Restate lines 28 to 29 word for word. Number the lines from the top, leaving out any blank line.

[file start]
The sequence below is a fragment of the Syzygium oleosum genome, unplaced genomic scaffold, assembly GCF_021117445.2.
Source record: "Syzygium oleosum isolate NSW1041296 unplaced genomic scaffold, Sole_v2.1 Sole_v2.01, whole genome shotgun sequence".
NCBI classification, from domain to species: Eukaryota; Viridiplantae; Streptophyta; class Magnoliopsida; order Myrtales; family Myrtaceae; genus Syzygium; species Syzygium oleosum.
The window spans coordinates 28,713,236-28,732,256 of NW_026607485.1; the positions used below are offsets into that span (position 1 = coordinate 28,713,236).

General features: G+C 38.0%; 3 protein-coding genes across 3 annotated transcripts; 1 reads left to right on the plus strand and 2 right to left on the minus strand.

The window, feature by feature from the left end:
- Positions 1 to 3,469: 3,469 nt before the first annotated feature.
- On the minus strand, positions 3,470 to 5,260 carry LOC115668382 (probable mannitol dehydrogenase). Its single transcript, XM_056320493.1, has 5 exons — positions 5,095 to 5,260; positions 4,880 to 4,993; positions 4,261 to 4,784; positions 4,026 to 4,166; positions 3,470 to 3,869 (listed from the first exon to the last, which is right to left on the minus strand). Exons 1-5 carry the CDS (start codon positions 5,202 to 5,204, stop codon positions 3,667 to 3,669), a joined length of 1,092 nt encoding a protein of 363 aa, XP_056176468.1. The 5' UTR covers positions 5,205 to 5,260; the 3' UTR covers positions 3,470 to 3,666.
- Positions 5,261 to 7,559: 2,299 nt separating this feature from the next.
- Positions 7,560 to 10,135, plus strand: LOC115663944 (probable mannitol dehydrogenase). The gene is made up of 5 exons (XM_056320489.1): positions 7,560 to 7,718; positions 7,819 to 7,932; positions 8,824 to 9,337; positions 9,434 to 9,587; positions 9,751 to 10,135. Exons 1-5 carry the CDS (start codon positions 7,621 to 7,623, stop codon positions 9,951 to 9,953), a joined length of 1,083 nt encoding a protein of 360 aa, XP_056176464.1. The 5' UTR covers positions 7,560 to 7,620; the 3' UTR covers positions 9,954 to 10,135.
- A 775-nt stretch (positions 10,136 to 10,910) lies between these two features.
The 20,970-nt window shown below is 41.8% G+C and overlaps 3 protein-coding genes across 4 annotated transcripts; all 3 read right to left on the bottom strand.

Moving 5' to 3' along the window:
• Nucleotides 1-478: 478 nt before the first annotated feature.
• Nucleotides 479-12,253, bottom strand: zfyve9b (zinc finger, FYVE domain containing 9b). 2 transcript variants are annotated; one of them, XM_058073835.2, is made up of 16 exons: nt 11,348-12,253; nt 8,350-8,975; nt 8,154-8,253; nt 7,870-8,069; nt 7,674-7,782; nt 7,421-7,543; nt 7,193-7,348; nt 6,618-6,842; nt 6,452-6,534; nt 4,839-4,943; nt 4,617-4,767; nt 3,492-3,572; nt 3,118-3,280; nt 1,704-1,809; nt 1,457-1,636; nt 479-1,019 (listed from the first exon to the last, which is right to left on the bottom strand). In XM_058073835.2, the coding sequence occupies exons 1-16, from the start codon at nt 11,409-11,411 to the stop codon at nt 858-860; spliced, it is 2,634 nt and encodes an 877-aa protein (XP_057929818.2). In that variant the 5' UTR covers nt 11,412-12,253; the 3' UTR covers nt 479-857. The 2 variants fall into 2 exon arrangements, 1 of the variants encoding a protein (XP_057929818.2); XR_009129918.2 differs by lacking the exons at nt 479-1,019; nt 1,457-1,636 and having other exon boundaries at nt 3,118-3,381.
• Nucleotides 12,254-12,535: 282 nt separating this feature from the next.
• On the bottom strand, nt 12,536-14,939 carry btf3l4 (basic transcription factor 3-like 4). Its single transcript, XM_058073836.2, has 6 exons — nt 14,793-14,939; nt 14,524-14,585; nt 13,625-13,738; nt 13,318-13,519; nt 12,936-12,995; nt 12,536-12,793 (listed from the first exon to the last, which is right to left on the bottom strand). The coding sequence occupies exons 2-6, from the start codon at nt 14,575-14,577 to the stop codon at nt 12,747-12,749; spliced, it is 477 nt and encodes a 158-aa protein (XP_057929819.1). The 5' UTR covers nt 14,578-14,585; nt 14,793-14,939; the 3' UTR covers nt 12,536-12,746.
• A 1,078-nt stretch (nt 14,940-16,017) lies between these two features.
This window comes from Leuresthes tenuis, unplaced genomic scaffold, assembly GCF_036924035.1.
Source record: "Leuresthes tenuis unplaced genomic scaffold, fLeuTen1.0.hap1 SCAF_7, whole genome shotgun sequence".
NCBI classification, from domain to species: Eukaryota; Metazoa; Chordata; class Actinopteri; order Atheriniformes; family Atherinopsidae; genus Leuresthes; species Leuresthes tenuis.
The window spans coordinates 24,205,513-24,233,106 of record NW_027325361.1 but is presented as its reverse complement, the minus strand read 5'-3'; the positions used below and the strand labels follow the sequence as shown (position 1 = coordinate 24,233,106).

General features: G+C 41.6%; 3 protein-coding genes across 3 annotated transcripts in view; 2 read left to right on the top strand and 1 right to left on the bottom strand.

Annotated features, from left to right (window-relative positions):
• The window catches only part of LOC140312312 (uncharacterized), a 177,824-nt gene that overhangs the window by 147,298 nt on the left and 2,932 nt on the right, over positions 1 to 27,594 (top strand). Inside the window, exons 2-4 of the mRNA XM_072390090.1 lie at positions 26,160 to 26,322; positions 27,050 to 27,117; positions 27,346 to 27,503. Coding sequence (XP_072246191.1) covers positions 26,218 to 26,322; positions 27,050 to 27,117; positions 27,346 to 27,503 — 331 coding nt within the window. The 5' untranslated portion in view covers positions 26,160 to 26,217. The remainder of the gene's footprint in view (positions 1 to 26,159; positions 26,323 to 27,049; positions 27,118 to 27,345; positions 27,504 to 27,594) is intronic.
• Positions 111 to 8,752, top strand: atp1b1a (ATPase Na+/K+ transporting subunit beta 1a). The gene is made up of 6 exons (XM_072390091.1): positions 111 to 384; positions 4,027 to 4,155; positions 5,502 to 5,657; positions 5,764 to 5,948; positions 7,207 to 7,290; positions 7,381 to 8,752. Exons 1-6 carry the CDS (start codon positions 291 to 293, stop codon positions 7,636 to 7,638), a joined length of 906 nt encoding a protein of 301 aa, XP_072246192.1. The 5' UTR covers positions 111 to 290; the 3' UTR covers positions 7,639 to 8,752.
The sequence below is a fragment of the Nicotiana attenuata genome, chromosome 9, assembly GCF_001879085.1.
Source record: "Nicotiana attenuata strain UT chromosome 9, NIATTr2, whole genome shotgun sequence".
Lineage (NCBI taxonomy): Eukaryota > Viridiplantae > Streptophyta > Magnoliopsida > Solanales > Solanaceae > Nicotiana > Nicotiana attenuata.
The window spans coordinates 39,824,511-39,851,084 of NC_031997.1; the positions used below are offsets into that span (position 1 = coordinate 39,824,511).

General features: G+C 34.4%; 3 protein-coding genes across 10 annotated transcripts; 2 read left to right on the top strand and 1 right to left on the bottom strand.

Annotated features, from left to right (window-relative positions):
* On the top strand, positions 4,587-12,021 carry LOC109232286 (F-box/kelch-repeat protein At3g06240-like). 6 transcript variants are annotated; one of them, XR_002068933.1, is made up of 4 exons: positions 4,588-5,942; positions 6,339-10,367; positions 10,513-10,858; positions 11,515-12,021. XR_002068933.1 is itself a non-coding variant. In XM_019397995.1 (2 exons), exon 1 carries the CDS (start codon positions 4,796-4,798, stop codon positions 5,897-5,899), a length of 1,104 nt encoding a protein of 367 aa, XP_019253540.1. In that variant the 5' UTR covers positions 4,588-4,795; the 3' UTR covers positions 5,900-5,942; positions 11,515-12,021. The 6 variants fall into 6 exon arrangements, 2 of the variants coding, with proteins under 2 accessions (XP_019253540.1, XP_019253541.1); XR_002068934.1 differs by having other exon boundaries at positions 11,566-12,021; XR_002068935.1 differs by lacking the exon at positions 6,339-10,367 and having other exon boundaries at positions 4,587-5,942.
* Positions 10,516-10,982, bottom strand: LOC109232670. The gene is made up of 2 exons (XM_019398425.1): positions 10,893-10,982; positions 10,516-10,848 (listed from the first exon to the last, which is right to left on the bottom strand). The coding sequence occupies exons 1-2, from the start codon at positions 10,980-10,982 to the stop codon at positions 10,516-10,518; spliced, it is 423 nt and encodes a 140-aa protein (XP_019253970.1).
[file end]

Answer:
Source record: "Nicotiana attenuata strain UT chromosome 9, NIATTr2, whole genome shotgun sequence".
Lineage (NCBI taxonomy): Eukaryota > Viridiplantae > Streptophyta > Magnoliopsida > Solanales > Solanaceae > Nicotiana > Nicotiana attenuata.